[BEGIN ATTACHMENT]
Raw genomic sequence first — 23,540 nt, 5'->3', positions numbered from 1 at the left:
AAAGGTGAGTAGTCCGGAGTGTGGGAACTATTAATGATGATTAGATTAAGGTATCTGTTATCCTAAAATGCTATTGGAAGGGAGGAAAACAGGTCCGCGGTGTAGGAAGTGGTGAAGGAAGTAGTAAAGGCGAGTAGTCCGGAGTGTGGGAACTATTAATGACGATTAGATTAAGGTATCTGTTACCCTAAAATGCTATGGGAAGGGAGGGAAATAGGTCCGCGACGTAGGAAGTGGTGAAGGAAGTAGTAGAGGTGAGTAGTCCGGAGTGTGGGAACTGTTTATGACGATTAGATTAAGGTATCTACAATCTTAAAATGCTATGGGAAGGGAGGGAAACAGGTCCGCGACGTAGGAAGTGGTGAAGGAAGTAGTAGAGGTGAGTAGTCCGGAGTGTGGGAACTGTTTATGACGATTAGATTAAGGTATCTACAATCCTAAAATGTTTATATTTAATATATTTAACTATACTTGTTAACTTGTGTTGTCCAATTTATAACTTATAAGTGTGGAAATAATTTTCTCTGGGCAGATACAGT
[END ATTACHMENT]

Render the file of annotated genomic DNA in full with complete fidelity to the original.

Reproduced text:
Raw genomic sequence first — 23,540 nt, 5'->3', positions numbered from 1 at the left:
AAAGGTGAGTAGTCCGGAGTGTGGGAACTATTAATGATGATTAGATTAAGGTATCTGTTATCCTAAAATGCTATTGGAAGGGAGGAAAACAGGTCCGCGGTGTAGGAAGTGGTGAAGGAAGTAGTAAAGGCGAGTAGTCCGGAGTGTGGGAACTATTAATGACGATTAGATTAAGGTATCTGTTACCCTAAAATGCTATGGGAAGGGAGGGAAATAGGTCCGCGACGTAGGAAGTGGTGAAGGAAGTAGTAGAGGTGAGTAGTCCGGAGTGTGGGAACTGTTTATGACGATTAGATTAAGGTATCTACAATCTTAAAATGCTATGGGAAGGGAGGGAAACAGGTCCGCGACGTAGGAAGTGGTGAAGGAAGTAGTAGAGGTGAGTAGTCCGGAGTGTGGGAACTGTTTATGACGATTAGATTAAGGTATCTACAATCCTAAAATGTTTATATTTAATATATTTAACTATACTTGTTAACTTGTGTTGTCCAATTTATAACTTATAAGTGTGGAAATAATTTTCTCTGGGCAGATACAGT